Jeff Gauthier: Fiddling with the Future
AAJ: How many of Eric Von Essen's compositions remain unrecorded?
JG: That's a good question. I know there were 110 or 120 and I can't imagine we've come close to recording them all. We've probably come close to recording a third or a half.
JG: I have two of them, actually, a four string and a five string. They were made by a fellow named Rich Barbetta who lives in upstate New York. He still makes the pickups, which for my money are the best sounding string instrument pickups being made right now. But he only made the instruments for a short amount of time. He only made them for under a year and there aren't that many of them out there. I've got one of the very few and I feel very lucky about that, because it's really a brilliant design.
It was designed to have the weight and feel of a regular violin. The upper bouts, the way it meets the arm when you're playing in the higher position, the way it feels on the shoulder and the chin, it's very well designed to feel like a real violin, even though it looks nothing like a real violin. And then also, the sound of the pickup is still the best I've heard, and I'm pretty sensitive about that. The sound of the pickup sounds very much like a real violin which is a good place for me to start if I want to alter the sound at all.
There are a lot of pickups that have interesting sounds, but that's about all you can get of it. The sound is very electric. I prefer to have something that sounds like a real violin, so that when I use it in live performance people know the instrument that they're listening to.
AAJ: Do you use many effects or distortion?
JG: I'm using more and more. My mind has been polluted by Nels Cline. I have some pedals I'm pretty attached to now, and I've also started working with a computer-based performance rig which allows me to alter the sound with audio unit plug ins, as well as being able to make samples and use samples to play back at the same time I'm playing live. I'm working with this to develop some solo stuff that I can use maybe for the next record.
AAJ: Maybe a solo violin record?
JG: I'm working on it. I guess now that I'm telling you, I have to do it. It's always been my intention, and the way the business is going now, we made a big push this year to put out a lot of great music and put out the compilation for our tenth year. In some ways, it pales in comparison to 9 Winds which has been doing this for thirty years, and a lot of great labels out there. Just as a personal landmark for me, I never thought I'd be doing this for ten years.
Next year, we're going to be a little more circumspect. Business is changing. We've been putting out six releases a year for the last few years. Next year we may only put out four releases that are actual physical CDs, and then have a couple of download only releases. The world is changing and we have to change a little to go along with it.
It's getting more and more difficult to sell these CDs. We've tried to compensate in different ways. For instance, Indie Jazz and we put a lot of attention and love into our website because we figure if we're losing 20% every year of the physical sales in stores like Tower Records which have disappeared, the Virgin Megastore in L.A. which has disappeared, we can get these back a little bit through direct sales where we have a smaller margin. We make more on each CD that we sell, and that's worked to a certain degree. And then the sales of downloads has increased, but it hasn't increased as much as everybody expected. It's still only 11-15% of our total sales.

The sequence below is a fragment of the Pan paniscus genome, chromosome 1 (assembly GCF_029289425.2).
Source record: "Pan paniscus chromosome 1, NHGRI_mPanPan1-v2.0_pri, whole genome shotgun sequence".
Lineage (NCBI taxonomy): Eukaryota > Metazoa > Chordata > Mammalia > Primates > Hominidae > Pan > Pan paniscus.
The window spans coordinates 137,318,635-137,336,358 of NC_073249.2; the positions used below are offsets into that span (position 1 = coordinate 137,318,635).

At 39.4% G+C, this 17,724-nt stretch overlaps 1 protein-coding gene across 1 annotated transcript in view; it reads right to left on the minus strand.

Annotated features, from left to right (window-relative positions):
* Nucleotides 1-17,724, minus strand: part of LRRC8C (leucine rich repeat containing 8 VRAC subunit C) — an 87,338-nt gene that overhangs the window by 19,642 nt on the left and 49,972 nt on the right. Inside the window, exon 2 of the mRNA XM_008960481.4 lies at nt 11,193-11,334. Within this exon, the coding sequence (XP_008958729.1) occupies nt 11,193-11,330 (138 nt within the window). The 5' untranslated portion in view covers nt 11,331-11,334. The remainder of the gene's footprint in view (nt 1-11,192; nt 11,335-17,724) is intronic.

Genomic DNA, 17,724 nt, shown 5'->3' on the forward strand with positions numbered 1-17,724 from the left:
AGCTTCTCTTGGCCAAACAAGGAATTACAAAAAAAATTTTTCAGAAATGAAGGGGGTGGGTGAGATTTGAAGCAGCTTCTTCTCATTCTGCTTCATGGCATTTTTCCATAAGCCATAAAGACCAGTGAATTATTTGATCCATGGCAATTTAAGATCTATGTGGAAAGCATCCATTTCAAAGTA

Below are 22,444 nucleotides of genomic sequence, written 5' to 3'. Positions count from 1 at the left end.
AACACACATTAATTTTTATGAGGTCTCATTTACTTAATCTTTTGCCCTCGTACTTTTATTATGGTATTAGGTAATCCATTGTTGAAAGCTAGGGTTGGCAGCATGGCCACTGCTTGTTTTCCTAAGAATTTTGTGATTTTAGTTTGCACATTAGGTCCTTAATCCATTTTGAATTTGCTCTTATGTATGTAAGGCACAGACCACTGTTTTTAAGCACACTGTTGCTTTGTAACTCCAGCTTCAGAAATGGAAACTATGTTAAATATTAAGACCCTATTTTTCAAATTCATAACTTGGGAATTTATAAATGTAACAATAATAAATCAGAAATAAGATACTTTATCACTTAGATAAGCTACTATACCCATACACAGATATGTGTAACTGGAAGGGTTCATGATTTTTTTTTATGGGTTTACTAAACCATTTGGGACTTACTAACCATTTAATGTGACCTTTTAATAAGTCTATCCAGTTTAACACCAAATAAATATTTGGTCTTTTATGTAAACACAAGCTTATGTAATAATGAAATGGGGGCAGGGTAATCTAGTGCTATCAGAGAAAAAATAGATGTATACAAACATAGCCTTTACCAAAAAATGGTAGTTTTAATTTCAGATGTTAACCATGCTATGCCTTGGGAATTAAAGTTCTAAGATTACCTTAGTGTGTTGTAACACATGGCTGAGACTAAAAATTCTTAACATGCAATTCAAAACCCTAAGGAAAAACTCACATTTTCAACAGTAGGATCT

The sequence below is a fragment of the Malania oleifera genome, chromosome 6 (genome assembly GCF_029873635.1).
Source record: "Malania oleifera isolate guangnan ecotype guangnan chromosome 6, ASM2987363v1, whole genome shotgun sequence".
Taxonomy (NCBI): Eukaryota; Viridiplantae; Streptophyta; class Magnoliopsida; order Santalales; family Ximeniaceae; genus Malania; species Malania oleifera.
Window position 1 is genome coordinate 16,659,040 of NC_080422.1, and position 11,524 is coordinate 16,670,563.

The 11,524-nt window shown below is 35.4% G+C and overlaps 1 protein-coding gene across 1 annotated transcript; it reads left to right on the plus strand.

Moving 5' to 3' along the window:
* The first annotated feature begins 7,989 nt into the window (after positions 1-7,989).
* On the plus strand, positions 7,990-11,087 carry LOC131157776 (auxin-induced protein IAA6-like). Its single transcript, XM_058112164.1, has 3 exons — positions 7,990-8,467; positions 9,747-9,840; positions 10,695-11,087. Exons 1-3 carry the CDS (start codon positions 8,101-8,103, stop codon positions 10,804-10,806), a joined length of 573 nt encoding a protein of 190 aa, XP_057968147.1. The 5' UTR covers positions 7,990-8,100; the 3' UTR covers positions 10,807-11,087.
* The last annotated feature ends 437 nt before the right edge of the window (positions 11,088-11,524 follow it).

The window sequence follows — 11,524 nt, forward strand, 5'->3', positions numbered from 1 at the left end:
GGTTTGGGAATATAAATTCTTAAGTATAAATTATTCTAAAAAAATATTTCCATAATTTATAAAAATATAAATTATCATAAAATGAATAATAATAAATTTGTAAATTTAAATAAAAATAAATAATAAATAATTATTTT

At some point everybody in this business has to start asking the question, how long can we keep selling these things? I know we have an audience, and our point of view has always been, it's our job to find them. So, we're doing a lot of marketing on MySpace and Facebook, LastFm, we have a blog, downbeast.com, trying to hook into some of these networking sites, work with community in a different way to drive more sales to the website where we can do direct sales. But, at some point we'll have to start cutting back on the physical CDs and sit back and see what's next. Maybe it's LPs, there seems to be a resurgence of LPs.
AAJ: You're sounding particularly soulful on the new recording.
JG: I don't really know what brings out certain feelings or moods in a particular performance. I could play those tunes on another day and they would come out differently. A lot of it has to do with the material that I'm working with, if it's a song with chord changes that ask for a certain approach. That's the way they came out at that particular performance on the day we recorded.
AAJ: How long have you had "Friends of the Animals"?
JG: That was written for the record, an idea that I'd been tossing around for three or four months previous to that. It was dedicated to my girlfriend who likes to shop at second hand stores, and there's a second hand store in Culver City called Friends of Animals, but for some reason we always called it "Friends of the Animals." I just worked with the title and some of the ideas to come up with a friendly animal tune.